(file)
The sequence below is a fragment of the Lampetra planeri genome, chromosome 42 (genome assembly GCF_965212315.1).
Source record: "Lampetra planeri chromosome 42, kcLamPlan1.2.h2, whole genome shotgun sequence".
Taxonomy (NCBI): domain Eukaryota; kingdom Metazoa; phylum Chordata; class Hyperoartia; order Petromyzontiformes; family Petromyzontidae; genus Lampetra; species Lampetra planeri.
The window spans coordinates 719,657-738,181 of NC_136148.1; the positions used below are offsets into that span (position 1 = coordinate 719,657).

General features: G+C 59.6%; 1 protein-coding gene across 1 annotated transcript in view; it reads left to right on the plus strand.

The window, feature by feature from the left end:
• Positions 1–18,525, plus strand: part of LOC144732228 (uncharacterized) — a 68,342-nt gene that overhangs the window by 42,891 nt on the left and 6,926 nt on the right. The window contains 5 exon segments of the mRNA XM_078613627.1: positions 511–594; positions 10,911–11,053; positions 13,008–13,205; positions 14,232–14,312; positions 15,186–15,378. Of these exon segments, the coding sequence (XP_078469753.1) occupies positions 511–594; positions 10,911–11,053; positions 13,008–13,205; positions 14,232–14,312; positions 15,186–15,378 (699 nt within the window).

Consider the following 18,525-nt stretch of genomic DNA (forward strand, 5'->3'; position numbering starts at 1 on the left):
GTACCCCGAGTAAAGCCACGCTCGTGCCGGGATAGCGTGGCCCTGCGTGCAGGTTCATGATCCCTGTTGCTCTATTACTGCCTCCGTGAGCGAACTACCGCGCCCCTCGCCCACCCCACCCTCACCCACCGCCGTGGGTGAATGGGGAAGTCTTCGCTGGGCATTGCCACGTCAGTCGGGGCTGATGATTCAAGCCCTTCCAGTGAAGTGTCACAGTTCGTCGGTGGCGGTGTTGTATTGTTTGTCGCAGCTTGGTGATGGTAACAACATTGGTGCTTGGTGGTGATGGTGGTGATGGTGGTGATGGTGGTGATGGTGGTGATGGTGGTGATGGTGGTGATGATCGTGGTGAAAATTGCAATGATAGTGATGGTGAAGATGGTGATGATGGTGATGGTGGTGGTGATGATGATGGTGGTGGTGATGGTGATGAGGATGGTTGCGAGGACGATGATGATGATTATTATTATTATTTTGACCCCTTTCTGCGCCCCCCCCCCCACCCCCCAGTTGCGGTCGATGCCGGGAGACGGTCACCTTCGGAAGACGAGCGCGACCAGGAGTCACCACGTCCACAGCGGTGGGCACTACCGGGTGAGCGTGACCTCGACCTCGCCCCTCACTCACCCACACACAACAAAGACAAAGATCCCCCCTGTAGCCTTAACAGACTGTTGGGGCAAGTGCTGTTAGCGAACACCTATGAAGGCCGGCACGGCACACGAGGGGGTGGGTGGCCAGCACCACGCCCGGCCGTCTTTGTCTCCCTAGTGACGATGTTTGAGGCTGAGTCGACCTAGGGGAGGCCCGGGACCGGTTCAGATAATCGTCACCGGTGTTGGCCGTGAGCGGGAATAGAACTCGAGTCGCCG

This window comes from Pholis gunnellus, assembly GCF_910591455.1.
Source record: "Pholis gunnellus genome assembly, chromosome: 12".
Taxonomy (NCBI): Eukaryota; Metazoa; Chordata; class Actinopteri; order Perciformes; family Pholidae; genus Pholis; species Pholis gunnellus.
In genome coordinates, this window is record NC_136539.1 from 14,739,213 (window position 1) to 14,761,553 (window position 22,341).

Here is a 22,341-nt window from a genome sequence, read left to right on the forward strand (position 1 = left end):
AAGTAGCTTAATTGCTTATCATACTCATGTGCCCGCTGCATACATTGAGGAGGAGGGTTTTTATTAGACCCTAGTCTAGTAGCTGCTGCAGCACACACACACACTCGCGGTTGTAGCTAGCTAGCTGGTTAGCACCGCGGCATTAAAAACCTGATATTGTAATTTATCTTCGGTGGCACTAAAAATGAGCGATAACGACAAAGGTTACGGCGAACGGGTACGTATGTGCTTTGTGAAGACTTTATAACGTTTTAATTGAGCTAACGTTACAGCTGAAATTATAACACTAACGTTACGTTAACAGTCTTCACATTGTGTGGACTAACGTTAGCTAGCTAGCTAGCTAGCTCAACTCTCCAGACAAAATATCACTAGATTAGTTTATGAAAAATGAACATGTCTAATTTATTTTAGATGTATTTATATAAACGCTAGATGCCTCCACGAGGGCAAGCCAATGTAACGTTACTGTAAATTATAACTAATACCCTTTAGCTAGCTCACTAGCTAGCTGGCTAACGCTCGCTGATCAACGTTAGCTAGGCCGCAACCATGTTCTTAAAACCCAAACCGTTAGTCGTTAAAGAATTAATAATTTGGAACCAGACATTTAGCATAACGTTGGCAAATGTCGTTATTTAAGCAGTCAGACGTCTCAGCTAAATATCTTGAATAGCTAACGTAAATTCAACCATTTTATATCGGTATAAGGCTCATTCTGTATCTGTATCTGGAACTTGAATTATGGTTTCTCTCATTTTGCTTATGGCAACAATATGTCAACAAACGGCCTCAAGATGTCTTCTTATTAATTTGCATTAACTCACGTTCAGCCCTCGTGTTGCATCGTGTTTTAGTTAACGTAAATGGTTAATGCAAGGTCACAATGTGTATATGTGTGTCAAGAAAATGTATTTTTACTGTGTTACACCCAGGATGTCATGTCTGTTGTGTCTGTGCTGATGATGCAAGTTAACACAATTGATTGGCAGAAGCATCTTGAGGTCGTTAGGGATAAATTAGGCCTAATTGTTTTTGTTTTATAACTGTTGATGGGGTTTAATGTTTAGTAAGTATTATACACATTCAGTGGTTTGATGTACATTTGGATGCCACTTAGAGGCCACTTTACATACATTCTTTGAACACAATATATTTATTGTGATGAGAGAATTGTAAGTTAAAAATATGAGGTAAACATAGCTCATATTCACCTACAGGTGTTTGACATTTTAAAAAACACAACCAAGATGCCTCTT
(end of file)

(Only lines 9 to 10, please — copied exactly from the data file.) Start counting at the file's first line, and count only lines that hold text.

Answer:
GTACCCCGAGTAAAGCCACGCTCGTGCCGGGATAGCGTGGCCCTGCGTGCAGGTTCATGATCCCTGTTGCTCTATTACTGCCTCCGTGAGCGAACTACCGCGCCCCTCGCCCACCCCACCCTCACCCACCGCCGTGGGTGAATGGGGAAGTCTTCGCTGGGCATTGCCACGTCAGTCGGGGCTGATGATTCAAGCCCTTCCAGTGAAGTGTCACAGTTCGTCGGTGGCGGTGTTGTATTGTTTGTCGCAGCTTGGTGATGGTAACAACATTGGTGCTTGGTGGTGATGGTGGTGATGGTGGTGATGGTGGTGATGGTGGTGATGGTGGTGATGGTGGTGATGATCGTGGTGAAAATTGCAATGATAGTGATGGTGAAGATGGTGATGATGGTGATGGTGGTGGTGATGATGATGGTGGTGGTGATGGTGATGAGGATGGTTGCGAGGACGATGATGATGATTATTATTATTATTTTGACCCCTTTCTGCGCCCCCCCCCCCACCCCCCAGTTGCGGTCGATGCCGGGAGACGGTCACCTTCGGAAGACGAGCGCGACCAGGAGTCACCACGTCCACAGCGGTGGGCACTACCGGGTGAGCGTGACCTCGACCTCGCCCCTCACTCACCCACACACAACAAAGACAAAGATCCCCCCTGTAGCCTTAACAGACTGTTGGGGCAAGTGCTGTTAGCGAACACCTATGAAGGCCGGCACGGCACACGAGGGGGTGGGTGGCCAGCACCACGCCCGGCCGTCTTTGTCTCCCTAGTGACGATGTTTGAGGCTGAGTCGACCTAGGGGAGGCCCGGGACCGGTTCAGATAATCGTCACCGGTGTTGGCCGTGAGCGGGAATAGAACTCGAGTCGCCG

This window comes from Pholis gunnellus, assembly GCF_910591455.1.